Cambridge City budget proposals for 2016 – securing the long term future

Revenue from assets, a healthy reserve, Cambridge City is in many ways more fortunate than other councils.

cambridge17:38 Wednesday 6th January 2016
BBC Radio Cambridgeshire

CHRIS MANN: Cambridge City Council’s ruling Labour group has just published its Budget proposals for 2016, and hot off the presses actually. They sent out the press release at barely four thirty. Joining me now is councillor George Owers, who is the Executive Councillor for Finance and Resources. Also councillor for Coleridge ward. George, evening to you.
GEORGE OWERS: Good evening.
CHRIS MANN: So some of the highlights you’ve put in this, street lighting funding will continue, the Shopmobility is going to continue. I know you’re putting some money into tackling homelessness and an anti-poverty strategy, and you want to help people like the Citizens’ Advice Bureau. For you, what’s the most important thing?
GEORGE OWERS: Well I think the most important thing is actually securing .. although all of those things are indeed important, I think perhaps the most important thing is securing the long-term financial future of the Council overall, and making sure that we have the resources going on in the future, and we are in a position where we don’t have to make drastic cuts to frontline services. And I think that we’ve done that partly in last year’s Budget, and we’re continuing that work in this year’s Budget. Because I think that what we’re doing amongst other things is things like we had a review last year of our reserves, and last year and this year we are putting some of that money that we found that has been stashed away earning quite low interest rates, and we’re now investing that in the future. We’re investing it in things like our office accommodation strategy, which will allow us to reduce the amount of building space we use, which will make savings in the future.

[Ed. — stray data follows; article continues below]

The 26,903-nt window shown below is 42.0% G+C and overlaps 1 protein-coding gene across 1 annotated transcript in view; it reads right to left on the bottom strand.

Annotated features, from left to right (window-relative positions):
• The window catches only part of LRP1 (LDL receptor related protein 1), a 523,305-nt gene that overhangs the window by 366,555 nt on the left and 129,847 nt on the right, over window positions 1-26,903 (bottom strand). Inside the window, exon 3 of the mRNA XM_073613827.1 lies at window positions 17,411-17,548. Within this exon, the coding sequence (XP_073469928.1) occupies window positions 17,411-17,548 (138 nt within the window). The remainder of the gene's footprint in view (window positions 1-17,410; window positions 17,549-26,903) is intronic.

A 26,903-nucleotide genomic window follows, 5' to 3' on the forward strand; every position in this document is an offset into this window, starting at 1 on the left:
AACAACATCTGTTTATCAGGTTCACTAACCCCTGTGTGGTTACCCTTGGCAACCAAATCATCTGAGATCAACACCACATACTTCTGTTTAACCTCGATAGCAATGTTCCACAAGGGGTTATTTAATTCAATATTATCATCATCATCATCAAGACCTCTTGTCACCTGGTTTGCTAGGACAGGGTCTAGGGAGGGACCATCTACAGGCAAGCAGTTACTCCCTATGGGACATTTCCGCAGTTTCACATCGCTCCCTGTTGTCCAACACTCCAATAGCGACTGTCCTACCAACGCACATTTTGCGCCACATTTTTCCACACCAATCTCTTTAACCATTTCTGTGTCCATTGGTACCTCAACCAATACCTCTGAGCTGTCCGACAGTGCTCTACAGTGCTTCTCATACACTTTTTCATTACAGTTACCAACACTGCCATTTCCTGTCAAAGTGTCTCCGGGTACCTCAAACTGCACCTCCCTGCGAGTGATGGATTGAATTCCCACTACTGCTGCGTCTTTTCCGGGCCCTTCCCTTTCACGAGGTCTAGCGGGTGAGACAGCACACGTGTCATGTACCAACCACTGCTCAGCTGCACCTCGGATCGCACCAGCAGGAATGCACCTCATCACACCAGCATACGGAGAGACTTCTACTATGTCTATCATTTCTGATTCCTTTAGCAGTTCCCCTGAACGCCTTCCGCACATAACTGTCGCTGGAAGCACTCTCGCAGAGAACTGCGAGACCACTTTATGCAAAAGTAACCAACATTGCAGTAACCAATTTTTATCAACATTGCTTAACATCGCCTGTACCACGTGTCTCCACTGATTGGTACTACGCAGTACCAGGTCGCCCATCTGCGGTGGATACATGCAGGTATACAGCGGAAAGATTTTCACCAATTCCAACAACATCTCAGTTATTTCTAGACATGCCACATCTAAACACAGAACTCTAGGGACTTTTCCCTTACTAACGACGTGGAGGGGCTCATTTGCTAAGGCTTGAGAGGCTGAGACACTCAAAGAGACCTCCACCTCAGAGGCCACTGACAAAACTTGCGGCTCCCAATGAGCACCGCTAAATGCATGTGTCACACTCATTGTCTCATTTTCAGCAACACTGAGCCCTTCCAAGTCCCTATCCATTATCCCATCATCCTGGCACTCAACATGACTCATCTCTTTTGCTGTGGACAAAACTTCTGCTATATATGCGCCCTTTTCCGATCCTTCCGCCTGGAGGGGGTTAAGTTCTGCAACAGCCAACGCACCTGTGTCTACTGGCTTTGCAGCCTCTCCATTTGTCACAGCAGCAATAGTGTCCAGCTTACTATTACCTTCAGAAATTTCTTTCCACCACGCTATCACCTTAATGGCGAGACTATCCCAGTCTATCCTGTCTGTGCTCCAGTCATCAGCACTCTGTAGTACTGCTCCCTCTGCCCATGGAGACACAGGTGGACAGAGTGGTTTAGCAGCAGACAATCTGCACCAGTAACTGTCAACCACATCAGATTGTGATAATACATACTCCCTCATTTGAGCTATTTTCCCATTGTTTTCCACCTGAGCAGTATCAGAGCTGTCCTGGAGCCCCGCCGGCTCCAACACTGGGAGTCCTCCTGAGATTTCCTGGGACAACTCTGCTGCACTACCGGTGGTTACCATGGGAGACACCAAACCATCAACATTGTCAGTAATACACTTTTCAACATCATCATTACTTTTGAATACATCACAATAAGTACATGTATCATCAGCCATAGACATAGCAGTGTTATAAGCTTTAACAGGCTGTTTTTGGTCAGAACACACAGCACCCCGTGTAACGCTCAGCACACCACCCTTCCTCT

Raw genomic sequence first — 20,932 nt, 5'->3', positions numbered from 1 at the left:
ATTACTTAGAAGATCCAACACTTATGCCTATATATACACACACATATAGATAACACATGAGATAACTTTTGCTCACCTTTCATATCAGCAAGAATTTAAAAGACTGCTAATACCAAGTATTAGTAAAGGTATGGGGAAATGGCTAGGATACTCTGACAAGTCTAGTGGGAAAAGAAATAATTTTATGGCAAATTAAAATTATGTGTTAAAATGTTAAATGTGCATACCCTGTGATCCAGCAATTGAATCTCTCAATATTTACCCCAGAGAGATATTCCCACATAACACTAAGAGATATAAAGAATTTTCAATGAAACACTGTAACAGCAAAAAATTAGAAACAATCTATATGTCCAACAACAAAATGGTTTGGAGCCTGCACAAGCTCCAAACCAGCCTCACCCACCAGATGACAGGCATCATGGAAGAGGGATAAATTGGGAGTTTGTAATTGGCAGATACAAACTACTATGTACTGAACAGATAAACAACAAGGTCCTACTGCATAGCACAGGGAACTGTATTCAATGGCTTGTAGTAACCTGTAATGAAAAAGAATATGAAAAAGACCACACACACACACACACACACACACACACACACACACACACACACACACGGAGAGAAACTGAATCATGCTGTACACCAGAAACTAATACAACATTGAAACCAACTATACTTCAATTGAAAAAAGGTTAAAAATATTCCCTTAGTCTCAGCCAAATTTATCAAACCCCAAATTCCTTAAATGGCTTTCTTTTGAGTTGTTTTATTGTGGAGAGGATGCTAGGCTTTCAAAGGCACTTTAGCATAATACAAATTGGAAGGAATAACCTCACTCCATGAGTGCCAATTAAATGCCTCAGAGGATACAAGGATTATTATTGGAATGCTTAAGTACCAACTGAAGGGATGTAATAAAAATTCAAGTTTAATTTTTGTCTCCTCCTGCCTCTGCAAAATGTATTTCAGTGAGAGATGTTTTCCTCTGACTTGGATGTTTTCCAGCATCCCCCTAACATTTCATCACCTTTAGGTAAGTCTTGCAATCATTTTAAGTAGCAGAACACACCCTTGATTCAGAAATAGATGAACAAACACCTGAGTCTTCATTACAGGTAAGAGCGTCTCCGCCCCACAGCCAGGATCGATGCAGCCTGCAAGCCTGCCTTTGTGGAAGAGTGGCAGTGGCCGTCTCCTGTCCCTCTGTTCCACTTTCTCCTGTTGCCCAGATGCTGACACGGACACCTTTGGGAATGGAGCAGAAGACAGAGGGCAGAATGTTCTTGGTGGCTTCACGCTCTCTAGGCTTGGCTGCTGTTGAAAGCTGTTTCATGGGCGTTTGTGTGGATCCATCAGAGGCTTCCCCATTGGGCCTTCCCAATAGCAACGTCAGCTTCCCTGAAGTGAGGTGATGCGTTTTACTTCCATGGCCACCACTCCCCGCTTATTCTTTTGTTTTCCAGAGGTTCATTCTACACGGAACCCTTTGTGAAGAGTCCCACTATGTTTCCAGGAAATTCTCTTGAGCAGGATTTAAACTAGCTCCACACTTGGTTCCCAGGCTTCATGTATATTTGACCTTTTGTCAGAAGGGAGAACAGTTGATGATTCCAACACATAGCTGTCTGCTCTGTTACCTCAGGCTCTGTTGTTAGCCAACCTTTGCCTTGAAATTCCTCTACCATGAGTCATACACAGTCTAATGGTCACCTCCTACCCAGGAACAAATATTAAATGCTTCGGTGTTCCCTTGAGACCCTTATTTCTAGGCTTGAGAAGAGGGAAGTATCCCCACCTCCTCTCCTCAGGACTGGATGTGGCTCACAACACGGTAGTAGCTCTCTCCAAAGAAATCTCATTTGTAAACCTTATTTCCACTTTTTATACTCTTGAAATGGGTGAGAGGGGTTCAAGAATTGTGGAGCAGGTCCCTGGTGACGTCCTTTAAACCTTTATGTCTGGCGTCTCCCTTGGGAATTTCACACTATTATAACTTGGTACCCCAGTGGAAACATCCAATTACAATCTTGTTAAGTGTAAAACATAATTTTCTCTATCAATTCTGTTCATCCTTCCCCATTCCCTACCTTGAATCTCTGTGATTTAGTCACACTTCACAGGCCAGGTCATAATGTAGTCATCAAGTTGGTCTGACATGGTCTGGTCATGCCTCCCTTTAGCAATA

CHRIS MANN: OK. Before you move on let’s just talk about that. The general reserves, I think they were about £11 million weren’t they? And you’re investing, what, just short of £4 million of that. Into what exactly?

The reason homelessness is going up is because of really stinging cuts to the welfare state and all kinds of other cuts to services that have been forced us upon by the central government.

GEORGE OWERS: Well a range of things. So we’re currently conducting a business trans .. what we call a business transformation programme, which is essentially an attempt to change the way that we deliver services. So for example we’re currently going towards a lot of shared services in areas like Planning, in Legal and other things, which allows us to deliver .. to continue to deliver a really good service, but obviously with greater efficiencies, because we’re sharing these services with South Cambs and other authorities …
CHRIS MANN: OK.
GEORGE OWERS: .. and those kind of things, and the office accommodation strategy costs money. We have to invest money in the short term to make the savings in the long term.
CHRIS MANN: OK. The general reserves, was there too much in there? You say you sort of found it. It’s almost like you stumbled upon in a cupboard somewhere. Obviously general reserves are there in case there’s a rainy day so to speak. But do you think there was too much stashed away?
GEORGE OWERS: OK. Well there are two issues there. First of all there’s what we call general reserves. We do a very careful calculation every year to determine what the really ultra-safe level for us to maintain, and general reserves is. And the current calculation is £6.16 million. And we actually had .. from last year we had over £11 million. Right? So clearly reducing those general reserves to some degree would still leave us in a very safe position. The reason for that is linked to the fact that when we took control last year we did a fundamental review of what is called earmarked reserves, which are reserves that were kept for some specific purpose, and we found that in many cases they’d been (unclear) very very cautiously and in my view over-provisioned. So what we’ve done is release some of those funds.
CHRIS MANN: OK. Well if there’s all this money there then why are you putting up council tax by 2%? Why put it up at all? If you’ve got extra money why are you putting the burden onto the taxpayers?